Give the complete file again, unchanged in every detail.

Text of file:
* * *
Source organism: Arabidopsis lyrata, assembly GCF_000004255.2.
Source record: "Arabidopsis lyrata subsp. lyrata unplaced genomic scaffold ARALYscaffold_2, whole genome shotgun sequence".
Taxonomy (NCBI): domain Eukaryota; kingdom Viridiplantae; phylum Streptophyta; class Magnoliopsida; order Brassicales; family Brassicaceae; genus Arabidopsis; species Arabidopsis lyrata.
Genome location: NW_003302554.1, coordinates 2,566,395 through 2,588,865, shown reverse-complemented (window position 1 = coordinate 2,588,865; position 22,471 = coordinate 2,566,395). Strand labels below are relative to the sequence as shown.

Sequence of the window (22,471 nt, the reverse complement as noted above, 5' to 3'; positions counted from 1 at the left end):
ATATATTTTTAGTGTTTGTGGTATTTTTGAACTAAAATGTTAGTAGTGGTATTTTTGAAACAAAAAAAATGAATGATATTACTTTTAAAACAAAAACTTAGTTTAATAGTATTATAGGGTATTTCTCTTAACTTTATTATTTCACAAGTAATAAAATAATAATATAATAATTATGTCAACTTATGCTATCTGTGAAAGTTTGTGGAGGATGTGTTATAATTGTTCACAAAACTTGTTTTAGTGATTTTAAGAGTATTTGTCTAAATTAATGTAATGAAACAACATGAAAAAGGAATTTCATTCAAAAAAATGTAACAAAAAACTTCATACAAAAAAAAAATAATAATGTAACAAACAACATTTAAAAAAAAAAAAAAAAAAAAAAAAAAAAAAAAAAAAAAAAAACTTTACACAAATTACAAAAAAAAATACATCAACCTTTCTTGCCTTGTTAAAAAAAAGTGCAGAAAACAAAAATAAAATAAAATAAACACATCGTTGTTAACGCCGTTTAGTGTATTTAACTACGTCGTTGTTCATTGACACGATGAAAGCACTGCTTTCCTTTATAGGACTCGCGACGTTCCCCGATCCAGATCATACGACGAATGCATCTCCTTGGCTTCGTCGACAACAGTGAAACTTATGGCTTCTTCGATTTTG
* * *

Source organism: Arabidopsis lyrata, assembly GCF_000004255.2.
Source record: "Arabidopsis lyrata subsp. lyrata unplaced genomic scaffold ARALYscaffold_2, whole genome shotgun sequence".
Taxonomy (NCBI): domain Eukaryota; kingdom Viridiplantae; phylum Streptophyta; class Magnoliopsida; order Brassicales; family Brassicaceae; genus Arabidopsis; species Arabidopsis lyrata.
Genome location: NW_003302554.1, coordinates 2,566,395 through 2,588,865, shown reverse-complemented (window position 1 = coordinate 2,588,865; position 22,471 = coordinate 2,566,395). Strand labels below are relative to the sequence as shown.

Sequence of the window (22,471 nt, the reverse complement as noted above, 5' to 3'; positions counted from 1 at the left end):
ATATATTTTTAGTGTTTGTGGTATTTTTGAACTAAAATGTTAGTAGTGGTATTTTTGAAACAAAAAAAATGAATGATATTACTTTTAAAACAAAAACTTAGTTTAATAGTATTATAGGGTATTTCTCTTAACTTTATTATTTCACAAGTAATAAAATAATAATATAATAATTATGTCAACTTATGCTATCTGTGAAAGTTTGTGGAGGATGTGTTATAATTGTTCACAAAACTTGTTTTAGTGATTTTAAGAGTATTTGTCTAAATTAATGTAATGAAACAACATGAAAAAGGAATTTCATTCAAAAAAATGTAACAAAAAACTTCATACAAAAAAAAAATAATAATGTAACAAACAACATTTAAAAAAAAAAAAAAAAAAAAAAAAAAAAAAAAAAAAAAAAAACTTTACACAAATTACAAAAAAAAATACATCAACCTTTCTTGCCTTGTTAAAAAAAAGTGCAGAAAACAAAAATAAAATAAAATAAACACATCGTTGTTAACGCCGTTTAGTGTATTTAACTACGTCGTTGTTCATTGACACGATGAAAGCACTGCTTTCCTTTATAGGACTCGCGACGTTCCCCGATCCAGATCATACGACGAATGCATCTCCTTGGCTTCGTCGACAACAGTGAAACTTATGGCTTCTTCGATTTTG